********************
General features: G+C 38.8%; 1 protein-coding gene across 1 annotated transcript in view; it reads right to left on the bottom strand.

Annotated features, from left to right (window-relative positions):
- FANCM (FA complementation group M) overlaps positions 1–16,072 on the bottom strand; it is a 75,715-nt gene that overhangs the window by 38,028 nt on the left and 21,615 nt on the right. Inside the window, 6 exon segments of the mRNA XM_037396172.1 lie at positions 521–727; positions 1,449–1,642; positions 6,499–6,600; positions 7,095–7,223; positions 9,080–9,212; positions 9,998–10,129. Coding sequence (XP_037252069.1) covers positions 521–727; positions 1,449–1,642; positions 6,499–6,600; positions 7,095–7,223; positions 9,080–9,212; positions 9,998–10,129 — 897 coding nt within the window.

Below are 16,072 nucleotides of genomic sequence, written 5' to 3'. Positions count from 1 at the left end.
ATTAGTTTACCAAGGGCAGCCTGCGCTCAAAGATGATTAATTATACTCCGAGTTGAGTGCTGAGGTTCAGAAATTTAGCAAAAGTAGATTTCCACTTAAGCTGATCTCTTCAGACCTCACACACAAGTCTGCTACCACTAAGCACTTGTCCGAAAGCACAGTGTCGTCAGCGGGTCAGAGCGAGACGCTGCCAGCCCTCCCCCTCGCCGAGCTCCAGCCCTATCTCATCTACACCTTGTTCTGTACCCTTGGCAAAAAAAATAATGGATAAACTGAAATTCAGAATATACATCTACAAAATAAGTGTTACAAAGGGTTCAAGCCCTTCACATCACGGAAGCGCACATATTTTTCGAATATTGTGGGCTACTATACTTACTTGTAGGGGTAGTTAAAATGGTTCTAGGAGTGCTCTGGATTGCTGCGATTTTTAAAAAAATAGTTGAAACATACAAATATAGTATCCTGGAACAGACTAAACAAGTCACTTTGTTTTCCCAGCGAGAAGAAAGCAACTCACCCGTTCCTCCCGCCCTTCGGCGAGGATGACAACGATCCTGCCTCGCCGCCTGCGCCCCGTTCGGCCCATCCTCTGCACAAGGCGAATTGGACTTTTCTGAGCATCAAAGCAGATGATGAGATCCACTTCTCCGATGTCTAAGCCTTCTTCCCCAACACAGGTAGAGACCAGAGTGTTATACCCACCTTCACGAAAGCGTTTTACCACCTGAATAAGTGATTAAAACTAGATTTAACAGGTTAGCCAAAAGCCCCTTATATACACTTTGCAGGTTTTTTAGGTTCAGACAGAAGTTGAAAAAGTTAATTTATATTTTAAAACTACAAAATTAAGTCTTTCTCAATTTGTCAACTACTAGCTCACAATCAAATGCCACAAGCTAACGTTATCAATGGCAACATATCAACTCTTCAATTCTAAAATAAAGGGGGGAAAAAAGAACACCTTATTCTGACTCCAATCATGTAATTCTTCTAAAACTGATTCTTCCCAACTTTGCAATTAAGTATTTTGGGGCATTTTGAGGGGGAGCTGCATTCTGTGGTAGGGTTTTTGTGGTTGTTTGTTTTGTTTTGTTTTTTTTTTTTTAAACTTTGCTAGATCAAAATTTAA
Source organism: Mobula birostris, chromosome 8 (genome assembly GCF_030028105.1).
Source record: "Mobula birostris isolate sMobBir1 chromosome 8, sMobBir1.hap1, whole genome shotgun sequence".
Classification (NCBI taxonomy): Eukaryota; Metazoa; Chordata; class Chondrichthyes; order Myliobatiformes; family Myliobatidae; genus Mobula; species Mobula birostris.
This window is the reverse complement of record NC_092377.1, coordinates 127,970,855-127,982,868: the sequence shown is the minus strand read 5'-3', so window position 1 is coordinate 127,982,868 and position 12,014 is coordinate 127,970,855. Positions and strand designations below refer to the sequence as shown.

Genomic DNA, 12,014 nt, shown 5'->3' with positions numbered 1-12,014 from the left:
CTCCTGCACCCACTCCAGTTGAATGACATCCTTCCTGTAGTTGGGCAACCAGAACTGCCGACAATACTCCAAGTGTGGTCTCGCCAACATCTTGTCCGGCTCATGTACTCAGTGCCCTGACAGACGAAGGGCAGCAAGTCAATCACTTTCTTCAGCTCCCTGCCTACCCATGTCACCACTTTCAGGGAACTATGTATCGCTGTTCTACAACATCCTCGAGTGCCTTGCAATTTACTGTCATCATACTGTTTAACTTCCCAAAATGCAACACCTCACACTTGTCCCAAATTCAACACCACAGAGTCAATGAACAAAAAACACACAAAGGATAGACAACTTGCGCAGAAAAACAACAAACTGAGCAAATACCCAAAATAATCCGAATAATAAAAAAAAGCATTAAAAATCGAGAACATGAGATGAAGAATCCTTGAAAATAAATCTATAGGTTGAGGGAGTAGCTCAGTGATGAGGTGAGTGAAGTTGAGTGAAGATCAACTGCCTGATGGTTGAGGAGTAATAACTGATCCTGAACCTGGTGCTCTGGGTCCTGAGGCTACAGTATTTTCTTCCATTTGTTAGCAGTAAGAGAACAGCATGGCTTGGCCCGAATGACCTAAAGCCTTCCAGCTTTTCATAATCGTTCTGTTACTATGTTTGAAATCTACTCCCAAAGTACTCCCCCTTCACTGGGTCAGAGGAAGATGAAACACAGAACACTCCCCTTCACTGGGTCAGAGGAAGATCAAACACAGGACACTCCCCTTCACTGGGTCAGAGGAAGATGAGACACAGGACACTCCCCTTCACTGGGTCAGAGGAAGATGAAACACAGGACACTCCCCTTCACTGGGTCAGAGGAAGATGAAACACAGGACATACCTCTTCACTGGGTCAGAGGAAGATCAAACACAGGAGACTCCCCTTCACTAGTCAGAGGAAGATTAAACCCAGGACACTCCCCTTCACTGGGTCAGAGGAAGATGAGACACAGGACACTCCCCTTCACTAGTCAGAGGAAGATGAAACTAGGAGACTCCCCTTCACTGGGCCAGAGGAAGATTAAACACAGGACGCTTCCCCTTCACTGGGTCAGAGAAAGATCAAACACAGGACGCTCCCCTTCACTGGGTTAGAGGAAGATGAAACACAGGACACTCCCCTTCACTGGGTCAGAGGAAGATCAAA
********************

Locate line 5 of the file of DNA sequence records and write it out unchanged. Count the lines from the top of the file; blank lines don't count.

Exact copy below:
ATTAGTTTACCAAGGGCAGCCTGCGCTCAAAGATGATTAATTATACTCCGAGTTGAGTGCTGAGGTTCAGAAATTTAGCAAAAGTAGATTTCCACTTAAGCTGATCTCTTCAGACCTCACACACAAGTCTGCTACCACTAAGCACTTGTCCGAAAGCACAGTGTCGTCAGCGGGTCAGAGCGAGACGCTGCCAGCCCTCCCCCTCGCCGAGCTCCAGCCCTATCTCATCTACACCTTGTTCTGTACCCTTGGCAAAAAAAATAATGGATAAACTGAAATTCAGAATATACATCTACAAAATAAGTGTTACAAAGGGTTCAAGCCCTTCACATCACGGAAGCGCACATATTTTTCGAATATTGTGGGCTACTATACTTACTTGTAGGGGTAGTTAAAATGGTTCTAGGAGTGCTCTGGATTGCTGCGATTTTTAAAAAAATAGTTGAAACATACAAATATAGTATCCTGGAACAGACTAAACAAGTCACTTTGTTTTCCCAGCGAGAAGAAAGCAACTCACCCGTTCCTCCCGCCCTTCGGCGAGGATGACAACGATCCTGCCTCGCCGCCTGCGCCCCGTTCGGCCCATCCTCTGCACAAGGCGAATTGGACTTTTCTGAGCATCAAAGCAGATGATGAGATCCACTTCTCCGATGTCTAAGCCTTCTTCCCCAACACAGGTAGAGACCAGAGTGTTATACCCACCTTCACGAAAGCGTTTTACCACCTGAATAAGTGATTAAAACTAGATTTAACAGGTTAGCCAAAAGCCCCTTATATACACTTTGCAGGTTTTTTAGGTTCAGACAGAAGTTGAAAAAGTTAATTTATATTTTAAAACTACAAAATTAAGTCTTTCTCAATTTGTCAACTACTAGCTCACAATCAAATGCCACAAGCTAACGTTATCAATGGCAACATATCAACTCTTCAATTCTAAAATAAAGGGGGGAAAAAAGAACACCTTATTCTGACTCCAATCATGTAATTCTTCTAAAACTGATTCTTCCCAACTTTGCAATTAAGTATTTTGGGGCATTTTGAGGGGGAGCTGCATTCTGTGGTAGGGTTTTTGTGGTTGTTTGTTTTGTTTTGTTTTTTTTTTTTTAAACTTTGCTAGATCAAAATTTAA